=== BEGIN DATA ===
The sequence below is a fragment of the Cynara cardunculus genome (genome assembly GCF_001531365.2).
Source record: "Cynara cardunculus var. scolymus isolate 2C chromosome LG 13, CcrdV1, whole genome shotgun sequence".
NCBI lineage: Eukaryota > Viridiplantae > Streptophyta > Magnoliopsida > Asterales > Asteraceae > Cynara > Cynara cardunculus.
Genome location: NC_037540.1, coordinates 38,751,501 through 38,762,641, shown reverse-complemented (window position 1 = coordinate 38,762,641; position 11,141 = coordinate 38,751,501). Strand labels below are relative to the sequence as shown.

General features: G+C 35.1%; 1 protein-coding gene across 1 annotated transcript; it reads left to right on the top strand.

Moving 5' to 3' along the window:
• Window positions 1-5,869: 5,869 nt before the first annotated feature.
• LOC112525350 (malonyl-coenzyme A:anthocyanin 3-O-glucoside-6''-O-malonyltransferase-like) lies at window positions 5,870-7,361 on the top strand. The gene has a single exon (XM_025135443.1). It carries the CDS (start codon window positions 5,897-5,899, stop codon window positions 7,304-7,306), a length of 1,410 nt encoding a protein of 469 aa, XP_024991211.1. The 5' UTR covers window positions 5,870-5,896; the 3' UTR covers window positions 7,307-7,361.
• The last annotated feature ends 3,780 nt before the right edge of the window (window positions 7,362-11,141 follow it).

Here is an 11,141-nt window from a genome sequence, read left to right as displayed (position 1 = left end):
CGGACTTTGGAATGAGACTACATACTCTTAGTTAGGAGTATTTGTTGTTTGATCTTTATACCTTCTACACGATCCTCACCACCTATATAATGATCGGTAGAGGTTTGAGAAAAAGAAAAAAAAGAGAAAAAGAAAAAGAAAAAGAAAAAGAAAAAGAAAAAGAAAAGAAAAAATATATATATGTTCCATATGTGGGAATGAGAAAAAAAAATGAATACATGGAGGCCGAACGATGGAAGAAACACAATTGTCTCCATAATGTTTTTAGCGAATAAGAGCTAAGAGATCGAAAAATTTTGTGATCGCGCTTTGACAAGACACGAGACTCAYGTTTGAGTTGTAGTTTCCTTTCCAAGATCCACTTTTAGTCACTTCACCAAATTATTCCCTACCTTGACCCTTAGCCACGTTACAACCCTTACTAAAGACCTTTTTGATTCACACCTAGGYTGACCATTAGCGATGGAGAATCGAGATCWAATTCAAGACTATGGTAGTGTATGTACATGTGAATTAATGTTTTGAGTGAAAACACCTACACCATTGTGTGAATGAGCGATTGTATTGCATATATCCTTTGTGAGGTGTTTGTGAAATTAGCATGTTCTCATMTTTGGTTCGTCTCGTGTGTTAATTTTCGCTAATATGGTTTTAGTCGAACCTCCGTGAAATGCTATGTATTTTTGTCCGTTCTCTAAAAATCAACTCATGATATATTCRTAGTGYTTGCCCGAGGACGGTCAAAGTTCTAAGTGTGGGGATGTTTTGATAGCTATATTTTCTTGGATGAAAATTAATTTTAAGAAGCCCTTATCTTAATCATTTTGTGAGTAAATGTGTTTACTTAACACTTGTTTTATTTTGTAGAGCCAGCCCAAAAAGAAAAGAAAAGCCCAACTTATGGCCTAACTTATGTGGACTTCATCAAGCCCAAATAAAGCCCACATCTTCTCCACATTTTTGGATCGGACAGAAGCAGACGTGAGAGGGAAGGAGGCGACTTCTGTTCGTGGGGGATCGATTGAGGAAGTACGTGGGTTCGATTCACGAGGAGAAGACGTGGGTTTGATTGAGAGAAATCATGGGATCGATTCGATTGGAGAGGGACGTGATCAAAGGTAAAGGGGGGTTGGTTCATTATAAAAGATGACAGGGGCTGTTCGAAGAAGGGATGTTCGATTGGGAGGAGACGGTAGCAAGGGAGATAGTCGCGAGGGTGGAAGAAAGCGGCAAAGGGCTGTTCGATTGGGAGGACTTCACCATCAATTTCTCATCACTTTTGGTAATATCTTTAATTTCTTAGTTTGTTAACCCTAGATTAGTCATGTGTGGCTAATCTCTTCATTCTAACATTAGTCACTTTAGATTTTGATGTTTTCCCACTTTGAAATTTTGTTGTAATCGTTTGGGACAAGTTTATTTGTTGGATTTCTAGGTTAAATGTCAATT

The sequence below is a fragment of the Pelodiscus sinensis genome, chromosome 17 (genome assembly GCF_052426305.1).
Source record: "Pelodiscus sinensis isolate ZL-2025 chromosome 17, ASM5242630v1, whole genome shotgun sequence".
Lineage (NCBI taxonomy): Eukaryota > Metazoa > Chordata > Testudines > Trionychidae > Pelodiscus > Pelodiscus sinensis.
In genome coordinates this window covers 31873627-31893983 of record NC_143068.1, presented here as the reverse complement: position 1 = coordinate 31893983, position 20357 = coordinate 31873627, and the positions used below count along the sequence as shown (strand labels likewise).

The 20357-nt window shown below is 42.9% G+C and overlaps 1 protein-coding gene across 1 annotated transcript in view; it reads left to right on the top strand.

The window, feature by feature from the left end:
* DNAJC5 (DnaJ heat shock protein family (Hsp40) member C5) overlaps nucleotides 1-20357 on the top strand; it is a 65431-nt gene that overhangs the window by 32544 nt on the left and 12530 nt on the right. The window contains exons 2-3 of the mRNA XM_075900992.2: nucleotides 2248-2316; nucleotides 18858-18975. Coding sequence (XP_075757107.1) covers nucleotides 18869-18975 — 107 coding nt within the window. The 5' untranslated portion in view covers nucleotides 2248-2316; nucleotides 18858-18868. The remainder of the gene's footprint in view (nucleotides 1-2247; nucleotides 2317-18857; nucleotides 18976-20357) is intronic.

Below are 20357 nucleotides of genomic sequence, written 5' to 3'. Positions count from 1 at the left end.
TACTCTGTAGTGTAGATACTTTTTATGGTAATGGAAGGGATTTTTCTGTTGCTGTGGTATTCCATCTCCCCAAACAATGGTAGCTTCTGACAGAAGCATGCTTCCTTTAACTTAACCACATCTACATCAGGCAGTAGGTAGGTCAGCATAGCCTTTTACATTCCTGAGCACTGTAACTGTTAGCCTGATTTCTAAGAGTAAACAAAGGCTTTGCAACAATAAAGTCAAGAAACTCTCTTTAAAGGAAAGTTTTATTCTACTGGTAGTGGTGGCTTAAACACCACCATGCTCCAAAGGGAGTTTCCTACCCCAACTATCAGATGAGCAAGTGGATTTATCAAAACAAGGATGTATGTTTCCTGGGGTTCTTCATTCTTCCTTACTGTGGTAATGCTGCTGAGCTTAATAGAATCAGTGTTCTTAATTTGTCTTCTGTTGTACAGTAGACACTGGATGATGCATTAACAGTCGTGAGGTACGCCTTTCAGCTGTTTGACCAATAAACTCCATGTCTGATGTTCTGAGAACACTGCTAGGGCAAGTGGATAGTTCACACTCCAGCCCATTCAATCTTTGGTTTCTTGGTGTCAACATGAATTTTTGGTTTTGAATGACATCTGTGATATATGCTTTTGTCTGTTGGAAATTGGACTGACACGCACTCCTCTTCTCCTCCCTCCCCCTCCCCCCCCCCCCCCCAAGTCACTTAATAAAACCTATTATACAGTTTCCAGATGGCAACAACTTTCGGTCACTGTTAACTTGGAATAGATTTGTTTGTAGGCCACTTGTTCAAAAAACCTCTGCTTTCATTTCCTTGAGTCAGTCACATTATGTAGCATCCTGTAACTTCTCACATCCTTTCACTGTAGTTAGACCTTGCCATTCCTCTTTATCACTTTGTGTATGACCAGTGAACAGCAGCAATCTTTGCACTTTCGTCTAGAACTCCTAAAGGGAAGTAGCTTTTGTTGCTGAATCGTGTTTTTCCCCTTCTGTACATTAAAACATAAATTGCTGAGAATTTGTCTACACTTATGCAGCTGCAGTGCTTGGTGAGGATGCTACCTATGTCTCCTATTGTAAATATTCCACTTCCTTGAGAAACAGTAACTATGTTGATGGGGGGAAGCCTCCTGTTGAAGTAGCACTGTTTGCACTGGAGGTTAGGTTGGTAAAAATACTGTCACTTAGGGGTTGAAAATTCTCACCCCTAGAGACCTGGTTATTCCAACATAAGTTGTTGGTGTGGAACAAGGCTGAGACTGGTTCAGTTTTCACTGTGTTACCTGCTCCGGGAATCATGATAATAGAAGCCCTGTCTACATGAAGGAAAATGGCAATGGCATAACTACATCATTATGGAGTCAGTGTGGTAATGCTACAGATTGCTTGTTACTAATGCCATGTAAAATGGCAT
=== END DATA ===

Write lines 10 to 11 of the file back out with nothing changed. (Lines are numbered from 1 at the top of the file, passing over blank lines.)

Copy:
Here is an 11,141-nt window from a genome sequence, read left to right as displayed (position 1 = left end):
CGGACTTTGGAATGAGACTACATACTCTTAGTTAGGAGTATTTGTTGTTTGATCTTTATACCTTCTACACGATCCTCACCACCTATATAATGATCGGTAGAGGTTTGAGAAAAAGAAAAAAAAGAGAAAAAGAAAAAGAAAAAGAAAAAGAAAAAGAAAAAGAAAAGAAAAAATATATATATGTTCCATATGTGGGAATGAGAAAAAAAAATGAATACATGGAGGCCGAACGATGGAAGAAACACAATTGTCTCCATAATGTTTTTAGCGAATAAGAGCTAAGAGATCGAAAAATTTTGTGATCGCGCTTTGACAAGACACGAGACTCAYGTTTGAGTTGTAGTTTCCTTTCCAAGATCCACTTTTAGTCACTTCACCAAATTATTCCCTACCTTGACCCTTAGCCACGTTACAACCCTTACTAAAGACCTTTTTGATTCACACCTAGGYTGACCATTAGCGATGGAGAATCGAGATCWAATTCAAGACTATGGTAGTGTATGTACATGTGAATTAATGTTTTGAGTGAAAACACCTACACCATTGTGTGAATGAGCGATTGTATTGCATATATCCTTTGTGAGGTGTTTGTGAAATTAGCATGTTCTCATMTTTGGTTCGTCTCGTGTGTTAATTTTCGCTAATATGGTTTTAGTCGAACCTCCGTGAAATGCTATGTATTTTTGTCCGTTCTCTAAAAATCAACTCATGATATATTCRTAGTGYTTGCCCGAGGACGGTCAAAGTTCTAAGTGTGGGGATGTTTTGATAGCTATATTTTCTTGGATGAAAATTAATTTTAAGAAGCCCTTATCTTAATCATTTTGTGAGTAAATGTGTTTACTTAACACTTGTTTTATTTTGTAGAGCCAGCCCAAAAAGAAAAGAAAAGCCCAACTTATGGCCTAACTTATGTGGACTTCATCAAGCCCAAATAAAGCCCACATCTTCTCCACATTTTTGGATCGGACAGAAGCAGACGTGAGAGGGAAGGAGGCGACTTCTGTTCGTGGGGGATCGATTGAGGAAGTACGTGGGTTCGATTCACGAGGAGAAGACGTGGGTTTGATTGAGAGAAATCATGGGATCGATTCGATTGGAGAGGGACGTGATCAAAGGTAAAGGGGGGTTGGTTCATTATAAAAGATGACAGGGGCTGTTCGAAGAAGGGATGTTCGATTGGGAGGAGACGGTAGCAAGGGAGATAGTCGCGAGGGTGGAAGAAAGCGGCAAAGGGCTGTTCGATTGGGAGGACTTCACCATCAATTTCTCATCACTTTTGGTAATATCTTTAATTTCTTAGTTTGTTAACCCTAGATTAGTCATGTGTGGCTAATCTCTTCATTCTAACATTAGTCACTTTAGATTTTGATGTTTTCCCACTTTGAAATTTTGTTGTAATCGTTTGGGACAAGTTTATTTGTTGGATTTCTAGGTTAAATGTCAATT